The transplant surgeries were performed by University of Louisville physicians at Jewish Hospital.
Jo Dobbs, 53, needed a kidney transplant. Her friend Ginger Stribling, 54, offered one of hers.
She offered me a kidney over lunch one day, Dobbs said. I was thankful but really wanted her to know what she was getting herself into. We got her some information on the process and sent her home with it to read. I expected her to change her mind, but she was not deterred.
But the two were imcompatible. Stribling’s kidney would not function in her friend’s body. An act of unbelievable generosity turned to frustration.
Halfway across the country, Christene Baldwin was haunted by a similar situation. She once had wanted to give her kidney to a friend – a woman she had met through her service in the military – but they had been incompatible.
Ever since that happened, I knew I wanted to donate one of my kidneys to someone in need, said Baldwin, now 41, a mother of three young children and a special education teacher in Hardin County, Ky. Life is unpredictable, we don’t even know what’s going to happen tomorrow. Why wouldn’t I give my kidney to someone who needs it?
Through the magic of the paired donation program, UofL doctors at Jewish Hospital were able to bring the three women together on Tuesday, Dec. 15. They transplanted Baldwin’s kidney into Dobbs, and Stribling’s into Mike Weed, a 26-year-old man diagnosed four years ago with kidney disease, who was on dialysis three times a week.
I think an awful lot of someone who would be willing to donate a kidney, Weed said. I’m hoping to get a job and get back to a more normal life after this; I just kept having a strange feeling I was going to get a kidney before Christmas.
Paired donation is a nationwide program that matches kidney patients whose willing donors are incompatible with them with another donor/recipient pair in the same situation. The program is available through several centers nationwide and a national matching registry helps many patients who cannot receive a kidney from a loved one to be transplanted by exchanging donors with a stranger. In an ideal scenario, two incompatible pairs are matched, but in this case, Baldwin served as an altruistic donor with no partner, so transplant coordinators turned to the kidney transplant waiting list.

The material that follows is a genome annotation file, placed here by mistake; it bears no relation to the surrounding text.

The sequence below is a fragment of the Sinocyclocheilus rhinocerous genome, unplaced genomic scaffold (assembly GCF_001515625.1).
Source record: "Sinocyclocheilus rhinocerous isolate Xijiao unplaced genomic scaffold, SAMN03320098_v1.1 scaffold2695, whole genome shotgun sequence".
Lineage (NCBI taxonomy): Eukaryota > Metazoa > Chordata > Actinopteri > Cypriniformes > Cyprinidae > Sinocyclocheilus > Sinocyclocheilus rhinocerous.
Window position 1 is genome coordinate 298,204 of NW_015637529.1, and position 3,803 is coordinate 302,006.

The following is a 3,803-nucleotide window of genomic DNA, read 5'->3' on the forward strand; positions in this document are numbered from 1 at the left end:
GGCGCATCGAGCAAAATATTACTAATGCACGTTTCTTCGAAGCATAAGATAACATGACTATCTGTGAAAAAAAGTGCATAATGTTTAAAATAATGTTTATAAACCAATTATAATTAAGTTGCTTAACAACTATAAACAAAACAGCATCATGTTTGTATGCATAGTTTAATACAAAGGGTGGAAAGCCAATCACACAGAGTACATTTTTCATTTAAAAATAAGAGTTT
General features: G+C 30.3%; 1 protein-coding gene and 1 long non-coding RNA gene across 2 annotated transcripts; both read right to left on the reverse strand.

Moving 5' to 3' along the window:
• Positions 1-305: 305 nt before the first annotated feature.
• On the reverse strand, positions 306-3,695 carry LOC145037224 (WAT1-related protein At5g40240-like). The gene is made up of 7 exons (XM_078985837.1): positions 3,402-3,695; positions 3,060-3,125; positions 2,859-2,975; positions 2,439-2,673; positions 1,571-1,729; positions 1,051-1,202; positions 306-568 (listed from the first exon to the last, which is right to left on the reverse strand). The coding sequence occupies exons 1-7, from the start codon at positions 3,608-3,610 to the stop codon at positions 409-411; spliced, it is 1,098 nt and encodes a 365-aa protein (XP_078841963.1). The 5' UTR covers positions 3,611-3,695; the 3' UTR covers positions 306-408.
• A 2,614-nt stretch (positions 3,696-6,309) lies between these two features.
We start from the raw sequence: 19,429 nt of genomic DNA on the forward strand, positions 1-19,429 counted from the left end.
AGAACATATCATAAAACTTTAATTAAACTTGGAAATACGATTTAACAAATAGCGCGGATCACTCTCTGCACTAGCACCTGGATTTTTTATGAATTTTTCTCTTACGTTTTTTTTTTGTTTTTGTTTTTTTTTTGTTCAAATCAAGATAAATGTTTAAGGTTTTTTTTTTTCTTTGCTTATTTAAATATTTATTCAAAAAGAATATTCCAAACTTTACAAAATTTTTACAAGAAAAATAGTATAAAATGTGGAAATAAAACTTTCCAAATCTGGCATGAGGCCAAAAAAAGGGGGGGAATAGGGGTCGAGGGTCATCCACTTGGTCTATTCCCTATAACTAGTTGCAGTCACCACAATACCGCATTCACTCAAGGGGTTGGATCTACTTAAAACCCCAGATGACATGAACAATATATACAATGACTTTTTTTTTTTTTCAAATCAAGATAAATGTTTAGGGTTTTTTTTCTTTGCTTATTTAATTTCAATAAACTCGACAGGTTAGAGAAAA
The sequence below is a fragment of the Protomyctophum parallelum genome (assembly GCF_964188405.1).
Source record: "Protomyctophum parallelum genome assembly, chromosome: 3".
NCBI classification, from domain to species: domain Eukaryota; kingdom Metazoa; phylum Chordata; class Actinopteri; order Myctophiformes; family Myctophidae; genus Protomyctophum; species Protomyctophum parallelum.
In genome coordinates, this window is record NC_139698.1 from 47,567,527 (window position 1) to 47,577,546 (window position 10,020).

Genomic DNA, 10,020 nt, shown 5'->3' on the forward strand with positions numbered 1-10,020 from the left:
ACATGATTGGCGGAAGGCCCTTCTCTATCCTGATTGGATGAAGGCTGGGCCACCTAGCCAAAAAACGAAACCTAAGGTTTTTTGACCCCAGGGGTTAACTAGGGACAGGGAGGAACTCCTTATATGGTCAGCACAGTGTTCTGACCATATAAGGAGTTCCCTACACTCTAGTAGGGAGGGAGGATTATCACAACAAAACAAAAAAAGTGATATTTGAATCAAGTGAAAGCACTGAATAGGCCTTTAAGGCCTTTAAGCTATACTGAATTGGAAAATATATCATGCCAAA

Paired donation really expands the number of people whose lives can be saved and improved through kidney transplant, said Michael Marvin, assistant professor of surgery at UofL and transplant surgeon at Jewish Hospital. Many people think that successful transplantation relies only on having a willing family member or friend who wants to help the patient, but unfortunately it’s very often not that easy.
The Louisville surgeries were successful. All four patients have been released from the hospital and are at home recuperating. Stribling is recovering with Dobbs at her home.
The surgeries last week went as planned and all four patients are doing well, said Joseph Buell, director of the abdominal transplant team at Jewish Hospital and professor of surgery at UofL. It is our hope that they will all thrive and live full lives, and this is an especially nice holiday gift for our two patients who were awaiting transplant.
Baldwin said the timing worked out perfectly for her. She can recover during her school’s holiday break and not miss any time away from her students. Altruistic donors like Baldwin are extremely rare; there have only been a small handful of others in the past 10 years at Jewish Hospital, according to transplant coordinators there.
I have an amazing husband who will help with our own kids, and amazing colleagues at the school where I teach, she said. I’m told I can’t pick up anything heavy for about 12 weeks and we have kids in wheelchairs in my class, but my co-workers have volunteered to do all of the heavy lifting while I recover. I couldn’t have done this without my support team. They are truly the selfless ones.
About 500,000 people are under treatment for end-stage kidney disease in the United States; about 20,000 kidney transplants are performed each year. Donor organs may come either from living or deceased individuals, although living donor transplants function longer and have higher success rates. Without transplant, patients may become dependent on dialysis, a process in which a machine does the work of the kidneys. About 67,000 people die each year from end-stage kidney disease, and many die while waiting for a transplant.
There is a huge need for organ donation in this country, both from living and deceased donors, said Mary Eng, transplant surgeon at Jewish Hospital and assistant professor of surgery at UofL. The paired donation program represents another method through which patients can get the kidneys they need, and altruistic donors like Ms. Baldwin are simply inspiring. To give selflessly of yourself like that is unusual and amazing.